But its the new additions to the cast that really impress. Aaron Eckhart is great as new D.A. Harvey Dent who makes the transformation from golden boy and Gotham's great white hope to the disfigured, murderous villain Two-Face. Eckhart is convincing in both these roles and the disfiguring effects are absolutely superb. But few would dispute that 'The Dark Knight' really belongs to Heath Ledger in a stunning performance as the Joker. Ledger, who died soon after filming, inhabits the Joker completely. With gaping scars (the origin of which differs depending on who he's talking to) giving him a permanent smile, the Joker is a creepy character indeed. He is very funny but you always feel too on edge to laugh, so psychotic and unsettling is this creation. He sets about an unmotivated campaign of chaos, giving birth to a shocking moment of destruction for every one-liner he spouts. Christopher Nolan and his brother Jonathan must be given significant credit here, their excellent screenplay giving the Joker some great speeches that make up for the League of Shadows' blathering bollocks! Ledger's performance, however, lends this dialogue even more weight and impact. Ledger takes simple lines and turns them into highlights. His mock-sympathetic "Hi" to the hospitalised Harvey Dent is my favourite line of the film and the small moment where he has remote-control trouble with his explosives mixes the darkest black comedy and a dramtic gut-punch to absolute perfection. With his slurping tongue and simple but eeriely effective make-up, Ledger's Joker is an iconic film character already and he more than deserved his posthumous Oscar win.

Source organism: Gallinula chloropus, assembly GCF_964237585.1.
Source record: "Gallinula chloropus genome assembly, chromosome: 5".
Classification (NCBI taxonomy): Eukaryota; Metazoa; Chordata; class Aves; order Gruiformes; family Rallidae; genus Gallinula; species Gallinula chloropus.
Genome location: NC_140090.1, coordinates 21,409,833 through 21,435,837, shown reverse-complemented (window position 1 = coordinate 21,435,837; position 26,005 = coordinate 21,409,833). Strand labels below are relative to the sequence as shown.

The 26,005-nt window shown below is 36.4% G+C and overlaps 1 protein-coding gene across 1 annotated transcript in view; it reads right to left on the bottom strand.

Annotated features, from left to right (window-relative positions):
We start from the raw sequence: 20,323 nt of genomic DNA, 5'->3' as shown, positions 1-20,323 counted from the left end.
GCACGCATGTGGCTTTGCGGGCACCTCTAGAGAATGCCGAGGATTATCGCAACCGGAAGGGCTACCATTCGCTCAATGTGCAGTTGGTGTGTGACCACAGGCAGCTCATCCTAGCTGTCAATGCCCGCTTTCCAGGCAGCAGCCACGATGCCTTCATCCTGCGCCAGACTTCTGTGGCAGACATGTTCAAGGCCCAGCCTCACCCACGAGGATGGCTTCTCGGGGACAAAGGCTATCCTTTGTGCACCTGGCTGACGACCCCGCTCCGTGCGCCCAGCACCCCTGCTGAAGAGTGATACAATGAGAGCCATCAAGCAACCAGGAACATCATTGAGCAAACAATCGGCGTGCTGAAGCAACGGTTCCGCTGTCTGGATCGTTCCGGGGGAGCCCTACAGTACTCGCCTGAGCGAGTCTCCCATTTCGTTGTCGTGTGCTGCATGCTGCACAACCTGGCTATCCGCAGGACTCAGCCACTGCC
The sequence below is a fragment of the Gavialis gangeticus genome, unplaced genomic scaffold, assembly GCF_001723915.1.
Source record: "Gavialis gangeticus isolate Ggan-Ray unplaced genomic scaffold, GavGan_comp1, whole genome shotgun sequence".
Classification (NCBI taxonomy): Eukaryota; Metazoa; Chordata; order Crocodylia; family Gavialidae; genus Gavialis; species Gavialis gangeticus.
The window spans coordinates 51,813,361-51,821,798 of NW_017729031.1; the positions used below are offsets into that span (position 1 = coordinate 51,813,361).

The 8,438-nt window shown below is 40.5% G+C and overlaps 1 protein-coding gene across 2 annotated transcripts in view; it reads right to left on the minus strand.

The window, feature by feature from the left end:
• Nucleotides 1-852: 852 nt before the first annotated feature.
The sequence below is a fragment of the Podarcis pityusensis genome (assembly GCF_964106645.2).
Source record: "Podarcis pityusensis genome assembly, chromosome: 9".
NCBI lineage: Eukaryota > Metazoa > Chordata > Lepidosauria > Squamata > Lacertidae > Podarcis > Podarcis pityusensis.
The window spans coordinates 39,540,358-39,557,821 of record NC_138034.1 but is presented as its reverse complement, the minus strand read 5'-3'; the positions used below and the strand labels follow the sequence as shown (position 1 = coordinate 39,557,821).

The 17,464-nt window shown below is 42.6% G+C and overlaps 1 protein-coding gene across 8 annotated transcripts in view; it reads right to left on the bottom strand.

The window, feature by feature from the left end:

The plot of 'The Dark Knight' is a very strong one. The Nolan brothers are not afraid of layering on the plot threads and they tie them up extraordinarily neatly in the final moments, which leave audiences begging for them to hurry up with the final installment. They find important roles for all their many characters (with the possible exception of Alfred, but that's no great loss in this case) and manage to make two and a half hours fly by. Though there is plenty of action, there's also lots of good dialogue and character development, the like of which are all too often missing from low-grade action movies that ask us to care about the thinnest of cardboard stereotypes. These many elements are expertly orchestrated into one of the finest films of the '00s.

I've always been more drawn to Batman than to any other superhero franchise. There's something about that dark, film noirish atmosphere and the heightened focus on fascinating characters over empty theatrics that really appeals to me. In 'The Dark Knight', Christopher Nolan has made the best realisation of these attractive elements I could have hoped for, improving significantly on his flawed but exciting and enjoyable 'Batman Begins'. If he can keep up the quality of 'The Dark Knight' for the third installment, Nolan's Batman will become one of cinema's great trilogies.

No comments:

Post a Comment